US Labor Market: Do workers meet the needs of Employers

The Federal Reserve Bank of San Francisco (FRBSF) has been examining how the current jobs recovery is affected by a perceived mismatch between jobseekers’ skills and the needs of employers. For Federal Reserve policymakers, skill mismatches affect how quickly the labor market can recover from a recession as well as the rate of unemployment the economy can sustain.

FRBSF - Economic Letter

In November of 2011, the FRBSF held a conference, “Creating and Employing a Skilled Work Force: Challenges and Opportunities”, to discuss the relationship between the skills unemployed workers offer and current job openings. Summarized for the public on April 30th, the findings suggest that good jobs are still available in growing sectors for workers of all skill levels.

This concern was reportedly taken up due to the fact that since 2010, job openings have risen faster than unemployment has fallen.

Academics and workforce development professionals were invited to weigh in on the subject. According to the authors of the FRBSF’s Economic Letter summary, skill sets are always dynamic. Any current skill mismatch “has been limited and is likely to dissipate.” More importantly, attending experts asserted that sectors experiencing growth would likely create good jobs for workers whom our educational system can help equip with relevant skills. Hence, what we are experiencing is part of the normal adjustments required by shrinking and growing economic sectors.

The four papers presented addressed a wide range of challenges faced by the job recovery: skill mismatches versus geographical mismatches related to a depressed housing market that has restricted workers’ ability to relocate; the growing scarcity of high-paying jobs that do not require advanced skills and the increased importance of ‘soft’ job skills, such as the ability to communicate affectively; the rise of the modern retailer and the jobs being created in the retail sector that offer high wages to supervisors and managers willing to acquire additional skills; and the role community colleges can play in counseling students about earning prospects while also expanding programs in high-return fields.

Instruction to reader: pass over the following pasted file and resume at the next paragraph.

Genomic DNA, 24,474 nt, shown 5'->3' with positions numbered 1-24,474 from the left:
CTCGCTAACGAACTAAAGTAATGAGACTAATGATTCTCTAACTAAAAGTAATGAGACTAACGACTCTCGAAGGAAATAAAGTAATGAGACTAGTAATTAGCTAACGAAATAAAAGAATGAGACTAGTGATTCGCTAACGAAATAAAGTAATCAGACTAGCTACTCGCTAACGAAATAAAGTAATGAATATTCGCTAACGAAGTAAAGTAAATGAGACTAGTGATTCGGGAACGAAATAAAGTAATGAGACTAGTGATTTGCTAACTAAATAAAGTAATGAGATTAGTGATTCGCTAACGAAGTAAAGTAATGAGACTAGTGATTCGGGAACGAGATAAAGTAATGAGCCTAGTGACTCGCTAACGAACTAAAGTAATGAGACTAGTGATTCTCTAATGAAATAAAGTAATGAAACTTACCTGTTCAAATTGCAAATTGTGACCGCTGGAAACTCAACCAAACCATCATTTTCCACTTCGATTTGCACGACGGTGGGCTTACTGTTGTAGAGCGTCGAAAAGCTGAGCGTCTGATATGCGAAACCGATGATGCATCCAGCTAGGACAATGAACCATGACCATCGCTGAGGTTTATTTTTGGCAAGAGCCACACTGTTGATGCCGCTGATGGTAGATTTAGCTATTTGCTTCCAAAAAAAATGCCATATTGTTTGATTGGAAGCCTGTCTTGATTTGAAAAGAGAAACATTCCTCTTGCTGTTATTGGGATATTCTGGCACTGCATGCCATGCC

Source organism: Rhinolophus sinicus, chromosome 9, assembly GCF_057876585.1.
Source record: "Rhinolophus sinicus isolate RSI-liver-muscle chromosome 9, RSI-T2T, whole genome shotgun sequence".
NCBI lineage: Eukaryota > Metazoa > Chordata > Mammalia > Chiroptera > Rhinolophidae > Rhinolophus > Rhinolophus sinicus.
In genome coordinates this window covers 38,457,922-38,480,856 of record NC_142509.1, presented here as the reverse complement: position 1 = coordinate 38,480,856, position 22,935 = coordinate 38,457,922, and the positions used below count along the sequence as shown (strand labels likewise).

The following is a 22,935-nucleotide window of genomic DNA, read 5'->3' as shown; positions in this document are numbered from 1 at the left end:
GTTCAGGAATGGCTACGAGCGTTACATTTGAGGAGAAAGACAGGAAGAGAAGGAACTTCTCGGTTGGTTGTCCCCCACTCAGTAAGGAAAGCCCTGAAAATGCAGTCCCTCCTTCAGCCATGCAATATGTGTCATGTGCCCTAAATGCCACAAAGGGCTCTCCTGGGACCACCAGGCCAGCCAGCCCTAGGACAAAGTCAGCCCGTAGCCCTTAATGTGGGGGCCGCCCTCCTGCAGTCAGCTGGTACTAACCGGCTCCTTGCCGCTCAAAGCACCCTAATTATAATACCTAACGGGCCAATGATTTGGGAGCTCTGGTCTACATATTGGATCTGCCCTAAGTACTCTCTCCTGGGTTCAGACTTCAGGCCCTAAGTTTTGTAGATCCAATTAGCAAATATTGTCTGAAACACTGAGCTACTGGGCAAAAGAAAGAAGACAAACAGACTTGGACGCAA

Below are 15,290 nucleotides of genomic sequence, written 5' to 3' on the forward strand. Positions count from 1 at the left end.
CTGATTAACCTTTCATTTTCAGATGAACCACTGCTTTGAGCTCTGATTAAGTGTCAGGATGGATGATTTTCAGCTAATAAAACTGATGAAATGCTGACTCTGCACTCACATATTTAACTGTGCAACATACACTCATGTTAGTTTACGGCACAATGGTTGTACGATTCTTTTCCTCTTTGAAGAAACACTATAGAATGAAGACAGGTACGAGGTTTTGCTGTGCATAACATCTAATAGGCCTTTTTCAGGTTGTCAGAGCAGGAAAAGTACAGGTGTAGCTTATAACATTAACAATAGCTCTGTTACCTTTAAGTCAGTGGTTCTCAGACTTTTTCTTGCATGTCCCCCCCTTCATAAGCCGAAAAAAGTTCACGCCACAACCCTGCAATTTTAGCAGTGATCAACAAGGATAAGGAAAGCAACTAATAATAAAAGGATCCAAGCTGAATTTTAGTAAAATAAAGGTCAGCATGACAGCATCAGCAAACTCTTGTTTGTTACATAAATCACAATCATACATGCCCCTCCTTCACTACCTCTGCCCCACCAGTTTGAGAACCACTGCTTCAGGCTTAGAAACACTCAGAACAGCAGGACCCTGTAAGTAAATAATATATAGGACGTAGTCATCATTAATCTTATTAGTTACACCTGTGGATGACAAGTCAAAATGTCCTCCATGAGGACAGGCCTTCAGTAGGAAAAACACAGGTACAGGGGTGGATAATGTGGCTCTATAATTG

Workforce recovery experts participated in a roundtable discussion. Again, the consensus was that no new sources of skill mismatch have emerged but that low-skilled urban workers could benefit from access to specifically designed training programs. They noted the crucial relationship between community colleges and local business communities as well as the importance of placing low-skilled workers in stable jobs in specific industries opposed to simply seeking job openings across the labor market.

The overall conclusion published in the conference summary indicated that the “Great Recession” has not accelerated any labor market changes. Minimal skill mismatches that have developed in recent years are limited and will be corrected in the short term. While community colleges and targeted training programs can help integrate low-skilled workers, concerns of a greater systemic problem may have been overblown.

The Federal Reserve Bank of San Francisco (FRBSF) has been working to better understand how the current pace of the jobs recovery is affected by the mismatch between jobseekers’ skills and the needs of the employer. For Federal Reserve policymakers, skill mismatches will affect how quickly the labor market can recover from a recession, the rate of unemployment that the economy can sustain.1

To read the full report on Workers Skills and the Job Quality please visit Federal Reserve Bank of San Francisco (FRBSF).



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